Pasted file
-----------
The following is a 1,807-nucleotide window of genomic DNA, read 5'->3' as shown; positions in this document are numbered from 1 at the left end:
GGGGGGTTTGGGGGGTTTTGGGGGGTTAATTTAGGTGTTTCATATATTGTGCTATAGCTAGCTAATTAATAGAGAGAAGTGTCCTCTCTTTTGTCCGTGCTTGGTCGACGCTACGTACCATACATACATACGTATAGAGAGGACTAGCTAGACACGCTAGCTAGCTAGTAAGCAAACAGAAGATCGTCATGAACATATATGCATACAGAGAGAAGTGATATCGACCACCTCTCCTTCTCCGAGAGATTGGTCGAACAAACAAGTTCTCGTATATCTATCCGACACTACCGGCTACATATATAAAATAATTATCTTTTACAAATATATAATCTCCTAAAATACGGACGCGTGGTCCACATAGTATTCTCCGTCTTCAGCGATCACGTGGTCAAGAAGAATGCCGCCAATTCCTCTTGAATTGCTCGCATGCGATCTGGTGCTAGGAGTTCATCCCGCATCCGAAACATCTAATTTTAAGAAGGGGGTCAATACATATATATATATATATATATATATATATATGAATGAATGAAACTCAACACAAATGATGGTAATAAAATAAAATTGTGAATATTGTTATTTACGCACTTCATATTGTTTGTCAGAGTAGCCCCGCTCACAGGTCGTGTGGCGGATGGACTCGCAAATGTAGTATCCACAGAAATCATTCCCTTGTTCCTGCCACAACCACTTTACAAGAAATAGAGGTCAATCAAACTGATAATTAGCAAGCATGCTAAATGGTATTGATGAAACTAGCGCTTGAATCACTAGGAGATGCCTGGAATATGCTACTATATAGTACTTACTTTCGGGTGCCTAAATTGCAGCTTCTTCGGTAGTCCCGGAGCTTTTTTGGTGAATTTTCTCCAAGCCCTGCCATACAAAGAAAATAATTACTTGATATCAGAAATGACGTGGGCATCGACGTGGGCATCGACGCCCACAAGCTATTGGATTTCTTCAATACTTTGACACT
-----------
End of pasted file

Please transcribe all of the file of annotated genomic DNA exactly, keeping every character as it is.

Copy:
The following is a 1,807-nucleotide window of genomic DNA, read 5'->3' as shown; positions in this document are numbered from 1 at the left end:
GGGGGGTTTGGGGGGTTTTGGGGGGTTAATTTAGGTGTTTCATATATTGTGCTATAGCTAGCTAATTAATAGAGAGAAGTGTCCTCTCTTTTGTCCGTGCTTGGTCGACGCTACGTACCATACATACATACGTATAGAGAGGACTAGCTAGACACGCTAGCTAGCTAGTAAGCAAACAGAAGATCGTCATGAACATATATGCATACAGAGAGAAGTGATATCGACCACCTCTCCTTCTCCGAGAGATTGGTCGAACAAACAAGTTCTCGTATATCTATCCGACACTACCGGCTACATATATAAAATAATTATCTTTTACAAATATATAATCTCCTAAAATACGGACGCGTGGTCCACATAGTATTCTCCGTCTTCAGCGATCACGTGGTCAAGAAGAATGCCGCCAATTCCTCTTGAATTGCTCGCATGCGATCTGGTGCTAGGAGTTCATCCCGCATCCGAAACATCTAATTTTAAGAAGGGGGTCAATACATATATATATATATATATATATATATATATGAATGAATGAAACTCAACACAAATGATGGTAATAAAATAAAATTGTGAATATTGTTATTTACGCACTTCATATTGTTTGTCAGAGTAGCCCCGCTCACAGGTCGTGTGGCGGATGGACTCGCAAATGTAGTATCCACAGAAATCATTCCCTTGTTCCTGCCACAACCACTTTACAAGAAATAGAGGTCAATCAAACTGATAATTAGCAAGCATGCTAAATGGTATTGATGAAACTAGCGCTTGAATCACTAGGAGATGCCTGGAATATGCTACTATATAGTACTTACTTTCGGGTGCCTAAATTGCAGCTTCTTCGGTAGTCCCGGAGCTTTTTTGGTGAATTTTCTCCAAGCCCTGCCATACAAAGAAAATAATTACTTGATATCAGAAATGACGTGGGCATCGACGTGGGCATCGACGCCCACAAGCTATTGGATTTCTTCAATACTTTGACACT